With a title like that, Slave Girls from Beyond Infinity carries with it a weight of expectation that - to be fair - it never really had a chance of truly living up to. This sci-fi version take on Richard Connell’s The Most Dangerous Game stars Elizabeth Kaitan and Cindy Beal as Daria and Tisa, a pair of bikini-clad prisoners who break out of their cell, steal a spaceship and ending up crashing on a nearby planet. There our nubile heroines meet the seemingly friendly Zed (Don Scribner), who invites them to come and stay with him in his fortress home. But it soon becomes clear that Zed has a secret hobby – hunting his guests in the surrounding jungle and mounting their heads as trophies on his walls.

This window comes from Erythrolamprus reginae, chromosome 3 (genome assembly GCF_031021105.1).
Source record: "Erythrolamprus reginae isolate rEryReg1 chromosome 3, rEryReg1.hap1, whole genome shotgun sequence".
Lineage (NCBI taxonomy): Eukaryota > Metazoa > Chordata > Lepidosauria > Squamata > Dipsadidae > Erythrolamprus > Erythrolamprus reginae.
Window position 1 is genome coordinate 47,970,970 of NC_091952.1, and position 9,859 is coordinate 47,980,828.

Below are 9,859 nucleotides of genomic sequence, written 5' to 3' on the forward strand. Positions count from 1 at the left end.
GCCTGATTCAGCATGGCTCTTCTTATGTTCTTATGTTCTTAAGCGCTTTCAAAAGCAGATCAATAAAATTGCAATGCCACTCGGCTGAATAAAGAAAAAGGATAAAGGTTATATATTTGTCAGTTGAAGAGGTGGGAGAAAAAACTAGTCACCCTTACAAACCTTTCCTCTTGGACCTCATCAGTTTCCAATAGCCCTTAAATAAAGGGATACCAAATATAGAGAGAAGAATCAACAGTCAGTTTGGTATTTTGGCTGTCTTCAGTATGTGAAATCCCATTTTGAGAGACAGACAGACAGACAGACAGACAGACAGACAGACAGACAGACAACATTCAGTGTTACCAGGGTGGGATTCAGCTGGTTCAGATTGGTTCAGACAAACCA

Anton van Beek  |  Mar 27, 2013  |  0 comments

This enjoyable documentary gives a bunch of nutters the chance to explain the hidden meanings they claim to have found in Stanley Kubrick's The Shining. The result is a mix of the intriguing (possibly deliberate continuity mistakes) and the insane (it's really a hidden message from Kubrick explaining how he was responsible for faking the moon-landing footage) – and if nothing else it leaves you wanting to watch The Shining again. The anamorphic 1.78:1 picture and DD 5.1 audio are both fine, if limited by the quality of the varied source material.

Anton van Beek  |  Mar 24, 2013  |  0 comments

Yet another previously released Doctor Who benefits from a second DVD outing – including improved picture quality and even more bonus features. However, the major selling point for this two-disc set is the inclusion of a 64-minute reconstruction of the missing 1965 serial Galaxy 4, the centrepiece of which is a pristine restoration of the recently rediscovered third episode (pictured). It's still a dreadful story, but the chance to finally see how bad it was for yourself makes this set a must-own for fans.